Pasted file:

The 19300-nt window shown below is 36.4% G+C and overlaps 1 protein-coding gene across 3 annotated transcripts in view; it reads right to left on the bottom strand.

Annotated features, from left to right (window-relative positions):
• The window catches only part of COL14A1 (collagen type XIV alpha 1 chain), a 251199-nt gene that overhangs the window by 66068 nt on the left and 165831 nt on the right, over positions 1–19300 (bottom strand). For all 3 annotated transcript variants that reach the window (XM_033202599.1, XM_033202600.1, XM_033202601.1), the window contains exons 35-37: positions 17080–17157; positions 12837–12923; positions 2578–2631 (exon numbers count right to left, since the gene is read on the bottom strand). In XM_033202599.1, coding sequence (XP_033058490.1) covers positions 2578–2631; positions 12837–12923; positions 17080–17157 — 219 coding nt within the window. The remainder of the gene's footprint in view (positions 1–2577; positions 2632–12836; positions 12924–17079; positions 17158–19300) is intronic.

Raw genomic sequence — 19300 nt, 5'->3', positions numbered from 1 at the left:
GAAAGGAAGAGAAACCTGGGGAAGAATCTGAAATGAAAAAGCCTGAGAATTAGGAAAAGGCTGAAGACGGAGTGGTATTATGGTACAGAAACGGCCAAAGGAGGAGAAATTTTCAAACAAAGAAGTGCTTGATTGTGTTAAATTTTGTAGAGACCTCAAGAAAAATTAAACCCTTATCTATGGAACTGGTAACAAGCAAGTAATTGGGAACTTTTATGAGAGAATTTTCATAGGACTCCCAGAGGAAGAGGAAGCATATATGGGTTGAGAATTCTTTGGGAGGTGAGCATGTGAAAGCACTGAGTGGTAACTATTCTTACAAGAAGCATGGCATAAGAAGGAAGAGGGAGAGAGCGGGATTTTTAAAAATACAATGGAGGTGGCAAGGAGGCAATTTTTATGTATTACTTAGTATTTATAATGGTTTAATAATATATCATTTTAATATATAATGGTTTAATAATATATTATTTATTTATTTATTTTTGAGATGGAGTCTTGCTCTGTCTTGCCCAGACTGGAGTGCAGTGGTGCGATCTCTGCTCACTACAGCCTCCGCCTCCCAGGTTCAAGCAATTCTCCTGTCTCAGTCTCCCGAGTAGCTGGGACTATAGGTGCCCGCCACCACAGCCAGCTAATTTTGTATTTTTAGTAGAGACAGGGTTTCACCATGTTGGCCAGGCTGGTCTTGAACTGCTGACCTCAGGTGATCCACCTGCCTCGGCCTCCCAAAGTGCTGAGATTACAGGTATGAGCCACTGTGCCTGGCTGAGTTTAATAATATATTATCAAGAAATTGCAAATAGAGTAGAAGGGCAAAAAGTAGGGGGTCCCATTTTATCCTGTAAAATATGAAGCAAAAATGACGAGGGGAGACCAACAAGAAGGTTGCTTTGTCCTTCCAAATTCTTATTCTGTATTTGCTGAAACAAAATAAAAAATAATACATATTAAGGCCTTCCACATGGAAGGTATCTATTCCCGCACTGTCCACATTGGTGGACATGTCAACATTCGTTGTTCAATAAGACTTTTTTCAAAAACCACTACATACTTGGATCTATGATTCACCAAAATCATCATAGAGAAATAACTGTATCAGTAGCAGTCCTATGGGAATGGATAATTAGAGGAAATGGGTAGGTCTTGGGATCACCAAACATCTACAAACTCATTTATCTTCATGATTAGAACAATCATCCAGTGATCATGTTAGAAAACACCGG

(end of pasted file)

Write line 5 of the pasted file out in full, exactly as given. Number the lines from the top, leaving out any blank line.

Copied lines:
GAAAGGAAGAGAAACCTGGGGAAGAATCTGAAATGAAAAAGCCTGAGAATTAGGAAAAGGCTGAAGACGGAGTGGTATTATGGTACAGAAACGGCCAAAGGAGGAGAAATTTTCAAACAAAGAAGTGCTTGATTGTGTTAAATTTTGTAGAGACCTCAAGAAAAATTAAACCCTTATCTATGGAACTGGTAACAAGCAAGTAATTGGGAACTTTTATGAGAGAATTTTCATAGGACTCCCAGAGGAAGAGGAAGCATATATGGGTTGAGAATTCTTTGGGAGGTGAGCATGTGAAAGCACTGAGTGGTAACTATTCTTACAAGAAGCATGGCATAAGAAGGAAGAGGGAGAGAGCGGGATTTTTAAAAATACAATGGAGGTGGCAAGGAGGCAATTTTTATGTATTACTTAGTATTTATAATGGTTTAATAATATATCATTTTAATATATAATGGTTTAATAATATATTATTTATTTATTTATTTTTGAGATGGAGTCTTGCTCTGTCTTGCCCAGACTGGAGTGCAGTGGTGCGATCTCTGCTCACTACAGCCTCCGCCTCCCAGGTTCAAGCAATTCTCCTGTCTCAGTCTCCCGAGTAGCTGGGACTATAGGTGCCCGCCACCACAGCCAGCTAATTTTGTATTTTTAGTAGAGACAGGGTTTCACCATGTTGGCCAGGCTGGTCTTGAACTGCTGACCTCAGGTGATCCACCTGCCTCGGCCTCCCAAAGTGCTGAGATTACAGGTATGAGCCACTGTGCCTGGCTGAGTTTAATAATATATTATCAAGAAATTGCAAATAGAGTAGAAGGGCAAAAAGTAGGGGGTCCCATTTTATCCTGTAAAATATGAAGCAAAAATGACGAGGGGAGACCAACAAGAAGGTTGCTTTGTCCTTCCAAATTCTTATTCTGTATTTGCTGAAACAAAATAAAAAATAATACATATTAAGGCCTTCCACATGGAAGGTATCTATTCCCGCACTGTCCACATTGGTGGACATGTCAACATTCGTTGTTCAATAAGACTTTTTTCAAAAACCACTACATACTTGGATCTATGATTCACCAAAATCATCATAGAGAAATAACTGTATCAGTAGCAGTCCTATGGGAATGGATAATTAGAGGAAATGGGTAGGTCTTGGGATCACCAAACATCTACAAACTCATTTATCTTCATGATTAGAACAATCATCCAGTGATCATGTTAGAAAACACCGG